Signature gathering approved for cigarette tax increase initiative
$1 per pack
LOS ANGELES, Calif.—Backers of an initiative to increase the cigarette tax by $1 per pack and raise taxes on other tobacco products to expand financial aid for California residents enrolled at public universities received permission today from Secretary of State Debra Bowen to begin gathering signatures.
What backers have dubbed as The California Residents College Accessibility and Affordability Act of 2014 would annually generate $800 million from the cigarette tax increase and $45 million from the tax increase on other tobacco products, according to an estimate prepared by the Legislative Analyst’s Office and Director of Finance Ana J. Matosantos.
Of the additional cigarette tax revenue, $730 million would be spent on financial aid for resident students at University of California and California State University campuses and $70 million to backfill losses to existing tobacco programs.
The additional revenue from the increased taxes on other tobacco products would be used for other existing programs, including preventing smoking.
Valid signatures from 504,760 registered voters—5 percent of the total votes cast for governor in the 2010 general election—must be submitted by July 22 to qualify the measure for the November 2014 ballot.
Californians should support the initiative statute because “there’s no reason the dream of college education should be out of reach for any hard working student in California,” Jason Kinney, a communications strategist for the public affairs company California Strategies, told KXTV-TV Channel 10, the Sacramento ABC affiliate.
Sen. Bob Huff, R-Diamond Bar, the Senate Republican leader, told City News Service “we shouldn’t be asking how to locate a source of sufficient financial aid for students. Voters were promised this source of funding when they voted for Proposition 30,” the income and sales tax increase approved by voters in November.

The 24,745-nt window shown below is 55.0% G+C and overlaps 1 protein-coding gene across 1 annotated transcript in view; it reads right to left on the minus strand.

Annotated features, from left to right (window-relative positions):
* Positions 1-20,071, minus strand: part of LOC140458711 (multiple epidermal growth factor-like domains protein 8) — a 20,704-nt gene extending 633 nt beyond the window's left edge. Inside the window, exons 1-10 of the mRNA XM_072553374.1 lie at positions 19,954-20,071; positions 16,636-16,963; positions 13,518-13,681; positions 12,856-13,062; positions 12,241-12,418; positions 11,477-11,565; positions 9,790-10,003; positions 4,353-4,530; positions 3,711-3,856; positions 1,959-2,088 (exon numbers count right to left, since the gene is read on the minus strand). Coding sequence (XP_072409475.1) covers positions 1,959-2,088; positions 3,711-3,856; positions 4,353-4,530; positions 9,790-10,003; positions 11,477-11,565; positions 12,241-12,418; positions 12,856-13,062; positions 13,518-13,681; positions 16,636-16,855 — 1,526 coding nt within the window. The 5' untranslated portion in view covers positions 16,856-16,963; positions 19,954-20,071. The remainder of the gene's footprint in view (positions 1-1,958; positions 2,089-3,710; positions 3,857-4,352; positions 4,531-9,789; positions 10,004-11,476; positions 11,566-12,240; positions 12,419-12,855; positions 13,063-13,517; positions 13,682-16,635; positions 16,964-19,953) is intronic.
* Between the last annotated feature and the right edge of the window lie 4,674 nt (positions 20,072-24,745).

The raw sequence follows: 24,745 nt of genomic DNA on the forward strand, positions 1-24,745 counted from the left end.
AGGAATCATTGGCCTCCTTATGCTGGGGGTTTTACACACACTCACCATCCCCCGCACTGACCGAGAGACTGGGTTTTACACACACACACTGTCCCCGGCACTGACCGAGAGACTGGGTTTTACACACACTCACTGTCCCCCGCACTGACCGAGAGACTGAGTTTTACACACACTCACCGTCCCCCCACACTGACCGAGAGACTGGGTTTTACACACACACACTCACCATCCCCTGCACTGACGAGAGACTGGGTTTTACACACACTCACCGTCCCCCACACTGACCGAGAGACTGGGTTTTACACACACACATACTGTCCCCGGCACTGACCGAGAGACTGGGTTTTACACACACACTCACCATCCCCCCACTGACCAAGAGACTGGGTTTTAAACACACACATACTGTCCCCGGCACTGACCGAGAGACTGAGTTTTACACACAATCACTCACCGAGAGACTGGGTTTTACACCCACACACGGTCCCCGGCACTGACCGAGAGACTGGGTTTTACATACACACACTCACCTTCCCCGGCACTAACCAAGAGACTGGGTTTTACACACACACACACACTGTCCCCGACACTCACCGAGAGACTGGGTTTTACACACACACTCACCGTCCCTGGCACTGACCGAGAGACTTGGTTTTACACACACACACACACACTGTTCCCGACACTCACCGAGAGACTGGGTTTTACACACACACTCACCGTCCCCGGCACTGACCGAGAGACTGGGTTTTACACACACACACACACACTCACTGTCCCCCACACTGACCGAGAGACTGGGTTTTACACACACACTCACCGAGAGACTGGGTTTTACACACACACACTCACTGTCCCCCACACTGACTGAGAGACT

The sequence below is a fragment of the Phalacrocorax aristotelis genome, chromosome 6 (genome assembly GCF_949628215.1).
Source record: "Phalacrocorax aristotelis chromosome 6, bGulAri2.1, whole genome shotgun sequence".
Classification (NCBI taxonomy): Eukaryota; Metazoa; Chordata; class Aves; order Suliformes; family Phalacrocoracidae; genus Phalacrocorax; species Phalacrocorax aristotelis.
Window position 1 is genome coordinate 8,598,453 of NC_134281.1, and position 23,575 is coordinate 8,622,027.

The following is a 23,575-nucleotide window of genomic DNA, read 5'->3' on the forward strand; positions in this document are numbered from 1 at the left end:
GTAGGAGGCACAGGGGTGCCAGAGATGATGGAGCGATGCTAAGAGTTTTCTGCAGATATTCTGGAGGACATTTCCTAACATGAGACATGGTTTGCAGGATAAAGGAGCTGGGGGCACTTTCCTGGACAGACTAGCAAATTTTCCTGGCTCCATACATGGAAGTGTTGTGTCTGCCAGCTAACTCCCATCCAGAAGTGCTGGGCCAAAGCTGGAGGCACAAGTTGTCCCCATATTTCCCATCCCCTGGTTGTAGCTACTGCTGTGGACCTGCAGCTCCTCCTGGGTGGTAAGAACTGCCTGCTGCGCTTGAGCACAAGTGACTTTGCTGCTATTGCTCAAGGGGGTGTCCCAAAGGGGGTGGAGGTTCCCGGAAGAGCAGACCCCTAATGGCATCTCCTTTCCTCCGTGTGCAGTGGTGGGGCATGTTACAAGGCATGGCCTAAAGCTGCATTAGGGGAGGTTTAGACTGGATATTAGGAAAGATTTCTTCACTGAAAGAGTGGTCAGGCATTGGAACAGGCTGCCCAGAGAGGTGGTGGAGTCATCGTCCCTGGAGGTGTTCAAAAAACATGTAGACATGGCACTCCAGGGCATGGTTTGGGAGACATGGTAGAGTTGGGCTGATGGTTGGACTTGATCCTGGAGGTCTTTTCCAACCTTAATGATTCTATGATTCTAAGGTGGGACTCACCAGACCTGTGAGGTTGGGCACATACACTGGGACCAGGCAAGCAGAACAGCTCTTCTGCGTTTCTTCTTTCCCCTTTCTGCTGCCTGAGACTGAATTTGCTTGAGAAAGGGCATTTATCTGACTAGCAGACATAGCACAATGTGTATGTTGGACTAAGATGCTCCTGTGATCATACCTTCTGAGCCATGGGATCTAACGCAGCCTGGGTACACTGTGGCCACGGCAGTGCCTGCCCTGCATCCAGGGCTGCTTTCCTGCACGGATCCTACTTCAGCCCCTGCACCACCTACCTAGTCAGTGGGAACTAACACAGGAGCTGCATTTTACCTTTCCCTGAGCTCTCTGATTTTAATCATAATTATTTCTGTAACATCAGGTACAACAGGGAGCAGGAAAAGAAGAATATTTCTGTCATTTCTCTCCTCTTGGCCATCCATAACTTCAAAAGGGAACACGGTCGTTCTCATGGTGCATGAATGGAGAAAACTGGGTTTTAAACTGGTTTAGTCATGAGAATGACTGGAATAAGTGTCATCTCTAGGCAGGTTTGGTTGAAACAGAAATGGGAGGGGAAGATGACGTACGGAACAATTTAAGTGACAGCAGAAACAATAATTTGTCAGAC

Huff said “voters have already rejected the past two proposed cigarette tax hikes because they know taxing a declining source of revenue isn’t the smartest of options,” referring to Proposition 29 on the June ballot to fund cancer research and Proposition 86 on the November 2006 ballot to finance hospital care for children and anti-smoking campaigns.
It’s that time of year again. Our mailboxes are full of flyers asking us to vote for someone or something for one reason or another. I just wonder when the powers that be will figure out the importance of bringing the African American community to the table long before the mailers to support propositions hit the airwaves and land in our mailboxes.
LOS ANGELES, Calif.—A state commission is suing Gov. Jerry Brown over legislation he signed to shift nearly $1 billion from early childhood programs to close the state's budget deficit, it was announced today.
The Superior Court lawsuit, filed Thursday by First 5 LA, alleges a recently passed bill that diverts $1 billion in Prop. 10 funds is illegal because it redirects money in a way that is not consistent with the proposition's voter-mandated purpose.
A call to Brown's office for comment was not immediately returned.
WASHINGTON, D.C.—The U.S. Food and Drug Administration continues to weigh a potential menthol cigarette ban. The American Academy of Pediatrics, American Public Health Association, Center for American Progress and Legacy® called for menthol cigarettes to be taken off the market, citing key findings published in the American Journal of Public Health (AJPH).
LOS ANGELES, Calif.—Law enforcement officers today arrested 19 people for alleged firearms and drug violations in an anti-gang sting that involved a Venice tattoo parlor run by undercover agents.
"ATF will aggressively pursue these violent gangs that occupy our communities and will continue to work with our partners to ensure that they know we are coming for them,'' Torres said.
"Operation Villainz Ink" targeted gang members in an area controlled primarily by the Venice 13, Chris Hoffman of the ATF said.
LOS ANGELES, Calif.—The rate of people dying from heart disease in Los Angeles County dropped by 41 percent between 1996 and 2007, while the rate of people dying from strokes fell by 39 percent.
"These declines in heart disease and stroke mortality represent great improvements in the public's health, and they will become more important still as the population ages,'' according to Dr. Jonathan Fielding, director of county Public Health.